Instead of moving toward accommodating the demand of Iraqi Prime Minister Nouri al-Maliki for a timetable for U.S. military withdrawal, the George W. Bush administration and the U.S. military leadership are continuing to pressure their erstwhile client regime to bow to the U.S. demand for a long-term military presence in the country.
The emergence of this defiant U.S. posture toward the Iraqi demand for withdrawal underlines just how important long-term access to military bases in Iraq has become to the U.S. military and national security bureaucracy in general.
From the beginning, the Bush administration’s response to the al-Maliki withdrawal demand has been to treat it as a mere aspiration that the United States need not accept.
The counter-message that has been conveyed to Iraq from a multiplicity of U.S. sources, including former Central Command (CENTCOM) commander William Fallon, is that the security objectives of Iraq must include continued dependence on U.S. troops for an indefinite period. The larger, implicit message, however, is that the United States is still in control, and that itnot the Iraqi governmentwill make the final decision.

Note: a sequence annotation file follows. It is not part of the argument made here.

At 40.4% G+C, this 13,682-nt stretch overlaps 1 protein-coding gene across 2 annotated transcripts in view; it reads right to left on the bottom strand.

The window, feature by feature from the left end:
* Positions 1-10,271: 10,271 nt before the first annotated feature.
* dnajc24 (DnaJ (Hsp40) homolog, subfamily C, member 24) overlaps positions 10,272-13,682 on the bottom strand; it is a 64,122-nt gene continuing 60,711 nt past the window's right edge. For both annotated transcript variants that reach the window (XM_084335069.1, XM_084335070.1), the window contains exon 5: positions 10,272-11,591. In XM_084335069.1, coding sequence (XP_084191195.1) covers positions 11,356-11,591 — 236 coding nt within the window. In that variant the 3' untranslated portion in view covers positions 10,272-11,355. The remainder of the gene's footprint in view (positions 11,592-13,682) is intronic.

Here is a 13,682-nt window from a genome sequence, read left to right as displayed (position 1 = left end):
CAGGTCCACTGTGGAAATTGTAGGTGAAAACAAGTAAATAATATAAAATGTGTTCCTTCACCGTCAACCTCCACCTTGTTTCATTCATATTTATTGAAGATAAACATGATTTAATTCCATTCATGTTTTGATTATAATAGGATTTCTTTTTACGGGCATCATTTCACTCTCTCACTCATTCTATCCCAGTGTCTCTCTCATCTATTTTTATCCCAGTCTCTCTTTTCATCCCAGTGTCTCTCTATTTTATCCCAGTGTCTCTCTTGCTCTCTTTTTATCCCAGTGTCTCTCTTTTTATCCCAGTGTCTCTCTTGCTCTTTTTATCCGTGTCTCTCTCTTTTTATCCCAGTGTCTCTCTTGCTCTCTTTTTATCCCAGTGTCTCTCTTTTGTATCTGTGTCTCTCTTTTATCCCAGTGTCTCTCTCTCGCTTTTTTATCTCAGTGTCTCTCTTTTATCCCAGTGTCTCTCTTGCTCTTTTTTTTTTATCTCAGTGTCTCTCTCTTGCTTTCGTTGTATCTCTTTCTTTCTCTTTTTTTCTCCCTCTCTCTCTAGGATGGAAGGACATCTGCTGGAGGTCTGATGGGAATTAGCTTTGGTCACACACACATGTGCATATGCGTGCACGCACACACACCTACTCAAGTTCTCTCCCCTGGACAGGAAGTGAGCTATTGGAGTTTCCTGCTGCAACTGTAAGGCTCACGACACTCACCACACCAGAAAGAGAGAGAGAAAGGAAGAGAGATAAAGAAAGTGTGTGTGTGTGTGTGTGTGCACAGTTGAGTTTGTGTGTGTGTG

That point was made initially by State Department spokesman Gonzalo Gallegos, who stated flatly on July 9 that any U.S. decision on withdrawal "will be conditions-based."
In a sign that the U.S. military is also mounting pressure on the Iraqi government to abandon its withdrawal demand, Fallon wrote an op-ed piece published in the New York Times on July 20 that called on Iraqi leaders to accept the U.S. demand for long-term access to military bases. Fallon, who became something of a folk hero among foes of the Bush administration’s policy in the Middle East for having been forced out of his CENTCOM position for his anti-aggression stance, takes an extremely aggressive line against the Iraqi withdrawal demand in the op-ed. In fact the piece is remarkable not only for its condescending attitude toward the Iraqi government, but also for its peremptory tone toward it…